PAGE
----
Thursday, May 16, 2013

Idol Winners of Mixed Heritage

Tonight, American Idol will crown a new winner. More than 40 countries have their own version of the competition.

Below are winners of Idol TV shows around the world. Each of them are of mixed-race descent and/or upbringing, a reminder that music exists in every culture.




Guy Sebastian - Australian Idol, 2003
White (Portuguese and English) and Sri Lankan


Taufik Batisah - Singapore Idol, 2004
Indian and Indonesian


Ben Lummis - NZ Idol, 2004
White (New Zealander), Maori, and Tongan


Melissa O'Neil - Canadian Idol, 2005
White (Canadian) and Chinese


Jorun Stiansen - Idol (Norway), 2005
Transracial adoptee: Colombian raised by Norwegian (White) parents


Eva Avila - Canadian Idol, 2006
White (French Canadian) and Peruvian


Mau Marcelo - Philippine Idol, 2006
Puerto Rican (White and Black) and Filipino


Matthew Saunoa - NZ Idol, 2006
White (English) and Samoan


Jordin Sparks - American Idol, 2007
Black (American) and White (American)


Mark Medlock - Deutschland sucht den Superstar (Germany), 2007
Black (American) and White (German)


Diandra Flores - Idols (Finland), 2012
White (Finnish) and Chilean


Sophie-Tith Charvet - Nouvelle Star (France), 2013
White (French) and Laotian


Tuesday, November 06, 2012

The series that put mixed girls on TV

11 years ago today, the TV show "24" made its debut. The ways that it challenged stereotypes seemed to predict the future: it showed a Black president 6 years before Obama's election, yet another Black president 2 years before the election, and it showed a White/Caucasian female Islamic terrorist 3 years before Muriel Degauque's suicide bombing.

In November 2008, the same month Barack was elected, the show portrayed the inauguration of a woman president---yet another prediction. Coincidentally, today is Election Day.

Some people think the series stereotypes Arabs, Middle Easterners, and Muslims as terrorists, but they apparently haven't seen many episodes. More than half of the villains on the show are neither Arab, nor Middle Eastern, nor Islamic. Not only that but the show often addresses the prejudice against these groups. In season 7 for example, White/Caucasian domestic terrorists try to frame an innocent man for a bombing; they think they'll get away with it because the man is Pakistani American and a practicing Muslim.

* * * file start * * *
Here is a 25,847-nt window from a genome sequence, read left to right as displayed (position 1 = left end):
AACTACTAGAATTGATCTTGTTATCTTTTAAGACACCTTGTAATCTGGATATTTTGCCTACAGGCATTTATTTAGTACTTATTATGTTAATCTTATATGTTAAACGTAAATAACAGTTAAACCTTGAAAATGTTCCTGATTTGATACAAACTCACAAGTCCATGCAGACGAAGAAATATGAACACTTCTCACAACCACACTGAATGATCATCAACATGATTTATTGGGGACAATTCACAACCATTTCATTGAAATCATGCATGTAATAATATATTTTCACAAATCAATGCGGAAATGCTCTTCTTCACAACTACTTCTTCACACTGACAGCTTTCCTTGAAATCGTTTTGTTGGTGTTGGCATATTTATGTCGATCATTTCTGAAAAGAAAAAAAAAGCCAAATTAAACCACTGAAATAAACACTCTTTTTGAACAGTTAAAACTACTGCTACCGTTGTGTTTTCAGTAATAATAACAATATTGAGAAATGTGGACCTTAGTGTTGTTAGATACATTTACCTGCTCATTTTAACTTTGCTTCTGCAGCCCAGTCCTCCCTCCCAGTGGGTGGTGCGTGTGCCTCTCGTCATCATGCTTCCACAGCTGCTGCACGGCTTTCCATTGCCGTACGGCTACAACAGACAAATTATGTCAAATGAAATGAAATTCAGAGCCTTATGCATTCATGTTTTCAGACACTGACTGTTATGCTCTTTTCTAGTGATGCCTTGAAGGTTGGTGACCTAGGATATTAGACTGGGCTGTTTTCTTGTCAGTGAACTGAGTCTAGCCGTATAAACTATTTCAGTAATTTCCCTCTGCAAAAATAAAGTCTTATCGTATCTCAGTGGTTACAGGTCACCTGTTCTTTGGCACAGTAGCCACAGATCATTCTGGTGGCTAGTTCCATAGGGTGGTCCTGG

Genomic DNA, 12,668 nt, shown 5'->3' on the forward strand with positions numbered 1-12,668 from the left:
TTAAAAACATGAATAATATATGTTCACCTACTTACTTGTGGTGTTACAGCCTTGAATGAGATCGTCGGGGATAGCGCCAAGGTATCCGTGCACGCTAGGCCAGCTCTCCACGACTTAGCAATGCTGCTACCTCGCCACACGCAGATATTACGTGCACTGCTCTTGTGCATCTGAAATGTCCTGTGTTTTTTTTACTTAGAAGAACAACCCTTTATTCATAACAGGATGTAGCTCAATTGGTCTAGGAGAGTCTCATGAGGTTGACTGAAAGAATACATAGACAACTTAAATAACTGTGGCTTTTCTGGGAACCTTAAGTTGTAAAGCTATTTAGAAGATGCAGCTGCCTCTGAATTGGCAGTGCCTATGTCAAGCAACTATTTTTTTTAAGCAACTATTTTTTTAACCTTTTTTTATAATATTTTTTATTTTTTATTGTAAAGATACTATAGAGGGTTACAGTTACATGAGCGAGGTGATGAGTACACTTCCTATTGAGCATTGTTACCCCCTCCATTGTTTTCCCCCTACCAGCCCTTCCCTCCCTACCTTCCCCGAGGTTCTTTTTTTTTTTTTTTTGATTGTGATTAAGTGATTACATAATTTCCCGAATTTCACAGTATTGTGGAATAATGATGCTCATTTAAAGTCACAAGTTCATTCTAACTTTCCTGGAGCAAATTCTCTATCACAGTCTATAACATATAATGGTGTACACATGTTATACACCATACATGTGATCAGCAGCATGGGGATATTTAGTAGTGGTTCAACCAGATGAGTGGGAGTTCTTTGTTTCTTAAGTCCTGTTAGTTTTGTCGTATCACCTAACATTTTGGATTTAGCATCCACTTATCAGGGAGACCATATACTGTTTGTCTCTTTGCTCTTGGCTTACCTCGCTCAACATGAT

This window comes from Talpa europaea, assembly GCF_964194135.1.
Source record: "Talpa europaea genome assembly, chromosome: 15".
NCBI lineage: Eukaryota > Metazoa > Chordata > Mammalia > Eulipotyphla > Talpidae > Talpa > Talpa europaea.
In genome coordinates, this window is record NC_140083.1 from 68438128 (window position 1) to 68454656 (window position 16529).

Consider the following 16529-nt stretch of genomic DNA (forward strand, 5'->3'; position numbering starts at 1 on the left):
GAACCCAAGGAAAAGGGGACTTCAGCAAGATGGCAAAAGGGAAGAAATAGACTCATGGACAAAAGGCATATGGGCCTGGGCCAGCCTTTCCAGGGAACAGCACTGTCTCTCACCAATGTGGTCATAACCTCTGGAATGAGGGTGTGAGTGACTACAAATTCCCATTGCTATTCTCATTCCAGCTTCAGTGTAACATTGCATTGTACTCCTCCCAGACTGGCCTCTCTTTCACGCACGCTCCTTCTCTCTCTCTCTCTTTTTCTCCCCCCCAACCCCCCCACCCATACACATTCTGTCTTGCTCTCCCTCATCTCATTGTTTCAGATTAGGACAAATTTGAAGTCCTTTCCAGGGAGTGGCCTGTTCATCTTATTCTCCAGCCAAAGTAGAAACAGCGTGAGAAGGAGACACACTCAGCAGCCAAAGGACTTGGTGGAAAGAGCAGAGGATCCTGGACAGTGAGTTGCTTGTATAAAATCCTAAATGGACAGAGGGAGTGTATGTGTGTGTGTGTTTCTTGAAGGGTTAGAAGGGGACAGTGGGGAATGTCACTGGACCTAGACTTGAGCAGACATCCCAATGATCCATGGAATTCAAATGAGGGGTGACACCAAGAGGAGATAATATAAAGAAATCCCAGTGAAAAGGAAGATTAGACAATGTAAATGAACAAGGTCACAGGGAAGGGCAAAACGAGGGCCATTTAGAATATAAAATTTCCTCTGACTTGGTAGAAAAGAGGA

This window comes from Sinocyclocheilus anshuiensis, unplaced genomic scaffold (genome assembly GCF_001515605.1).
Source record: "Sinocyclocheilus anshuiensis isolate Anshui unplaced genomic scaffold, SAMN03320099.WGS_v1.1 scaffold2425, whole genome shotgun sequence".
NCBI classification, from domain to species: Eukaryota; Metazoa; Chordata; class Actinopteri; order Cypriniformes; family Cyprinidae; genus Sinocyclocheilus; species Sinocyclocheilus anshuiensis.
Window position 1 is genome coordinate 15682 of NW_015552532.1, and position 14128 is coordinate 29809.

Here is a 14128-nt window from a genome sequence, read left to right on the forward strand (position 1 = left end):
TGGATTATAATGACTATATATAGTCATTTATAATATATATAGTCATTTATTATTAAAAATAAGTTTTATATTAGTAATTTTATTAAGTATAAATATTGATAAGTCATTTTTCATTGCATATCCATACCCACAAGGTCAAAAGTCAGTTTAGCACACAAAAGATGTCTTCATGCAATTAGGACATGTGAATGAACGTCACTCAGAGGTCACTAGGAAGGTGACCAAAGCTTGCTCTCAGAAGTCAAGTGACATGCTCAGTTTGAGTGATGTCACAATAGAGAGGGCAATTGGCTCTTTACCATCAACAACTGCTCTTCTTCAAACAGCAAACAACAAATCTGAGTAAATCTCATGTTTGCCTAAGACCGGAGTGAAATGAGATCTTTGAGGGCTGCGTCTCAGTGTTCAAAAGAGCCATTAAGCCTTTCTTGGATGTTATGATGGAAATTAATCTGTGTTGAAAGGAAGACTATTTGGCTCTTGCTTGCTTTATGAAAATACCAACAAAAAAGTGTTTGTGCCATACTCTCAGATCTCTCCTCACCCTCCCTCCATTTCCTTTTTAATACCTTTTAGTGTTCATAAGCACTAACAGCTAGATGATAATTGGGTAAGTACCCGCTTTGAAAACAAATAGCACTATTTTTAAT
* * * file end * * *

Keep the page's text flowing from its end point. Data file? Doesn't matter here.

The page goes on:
Another way that "24" was groundbreaking was by casting an unusually high number of mixed-race women. If you consider that...

1. the entertainment industry has always been White/Caucasian-dominated 
2. the media and pop culture have always ignored mixed heritage 

...then it's unprecedented to see this many mixed-race people in a major network TV series. 

This show holds the record for the most multiracial actresses in a TV series. This isn't an official record but it's hard to imagine another TV series with even more mixed actresses than this. If I'm wrong and there's another series with more, then that's great because it means there's more mixed people on TV than I thought. 

I invite/challenge you to make a list like this for a series that beats this record. Meanwhile, this is my list of mixed girls on "24"...



Marisol Nichols

Even though her character, Nadia Yassir, is Middle Eastern, she's really Mexican, Hungarian, Spanish, and Romanian.




















Reiko Aylesworth

Her role as Michelle Dessler gives her more appearances on the show than anybody on this list. 
Her first name is a hint of her quarter-Japanese heritage, which also includes Welsh and Dutch.




















Megalyn Echikunwoke

She plays the daughter of Senator Palmer in season 1. Her mother is White/Caucasian and her father is Nigerian.




















Chuti Tiu

Her character is the personal assistant of the villain in season 2. She was born and raised in Wisconsin and is Chinese and Filipino.